Birds of a feather flock together, according to the old adage, and adolescent males who possess a certain type of variation in a specific gene are more likely to flock to delinquent peers, according to a landmark study led by Florida State University criminologist Kevin M. Beaver.
"This research is groundbreaking because it shows that the propensity in some adolescents to affiliate with delinquent peers is tied up in the genome," said Beaver, an assistant professor in the FSU College of Criminology and Criminal Justice.
Criminological research has long linked antisocial, drug-using and criminal behavior to delinquent peers -- in fact, belonging to such a peer group is one of the strongest correlates to both youthful and adult crime. But the study led by Beaver is the first to establish a statistically significant association between an affinity for antisocial peer groups and a particular variation (called the 10-repeat allele) of the dopamine transporter gene (DAT1).
However, the study's analysis of family, peer and DNA data from 1,816 boys in middle and high school found that the association between DAT1 and delinquent peer affiliation applied primarily for those who had both the 10-repeat allele and a high-risk family environment (one marked by a disengaged mother and an absence of maternal affection).
In contrast, adolescent males with the very same gene variation who lived in low-risk families (those with high levels of maternal engagement and warmth) showed no statistically relevant affinity for antisocial friends.
"Our research has confirmed the importance of not only the genome but also the environment," Beaver said. "With a sample comprised of 1,816 individuals, more than usual for a genetic study, we were able to document a clear link between DAT1 and delinquent peers for adolescents raised in high-risk families while finding little or no such link in those from low-risk families. As a result, we now have genuine empirical evidence that the social and family environment in an adolescent's life can either exacerbate or blunt genetic effects."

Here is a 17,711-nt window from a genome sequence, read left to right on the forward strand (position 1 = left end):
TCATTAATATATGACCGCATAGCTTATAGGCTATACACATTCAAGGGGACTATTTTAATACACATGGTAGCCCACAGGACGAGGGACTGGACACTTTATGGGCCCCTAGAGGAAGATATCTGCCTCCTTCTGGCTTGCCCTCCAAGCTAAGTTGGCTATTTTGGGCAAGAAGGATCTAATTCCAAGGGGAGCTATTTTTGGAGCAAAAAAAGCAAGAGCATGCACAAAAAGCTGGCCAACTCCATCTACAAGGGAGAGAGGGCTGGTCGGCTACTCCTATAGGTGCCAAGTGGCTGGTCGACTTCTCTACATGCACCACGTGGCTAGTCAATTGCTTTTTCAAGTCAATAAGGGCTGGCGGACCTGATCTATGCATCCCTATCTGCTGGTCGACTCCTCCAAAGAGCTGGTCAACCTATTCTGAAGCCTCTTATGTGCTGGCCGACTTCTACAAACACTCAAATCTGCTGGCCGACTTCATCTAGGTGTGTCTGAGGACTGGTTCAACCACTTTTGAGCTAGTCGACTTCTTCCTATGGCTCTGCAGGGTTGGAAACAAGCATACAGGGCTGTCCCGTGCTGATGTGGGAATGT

Beaver worked with research colleagues John Paul Wright, an associate professor and senior research fellow at the University of Cincinnati, and Matt DeLisi, an associate professor of sociology at Iowa State University.
The biosocial data analyzed by Beaver and his two co-authors derived from "Add Health," an ongoing project focused on adolescent health that is administered by the University of North Carolina-Chapel Hill and funded largely by the National Institute of Child Health and Human Development. Since the program began in 1994, a total of nearly 2,800 nationally representative male and female adolescents have been genotyped and interviewed.
"We can only hypothesize why we saw the effect of DAT1 only in male adolescents from high-risk families," said Beaver, who will continue his research into the close relationship between genotype and environmental factors -- a phenomenon known in the field of behavioral genetics as the "gene X environment correlation."
"Perhaps the 10-repeat allele is triggered by constant stress or the general lack of support, whereas in low-risk households, the variation might remain inactive," he said. "Or it's possible that the 10-repeat allele increases an adolescent boy's attraction to delinquent peers regardless of family type, but parents from low-risk families are simply better able to monitor and control such genetic tendencies."
Among female adolescents who carry the 10-repeat allele, Beaver and his colleagues found no statistically significant affinity for antisocial peers, regardless of whether the girls lived in a high-risk or low-risk family environment.
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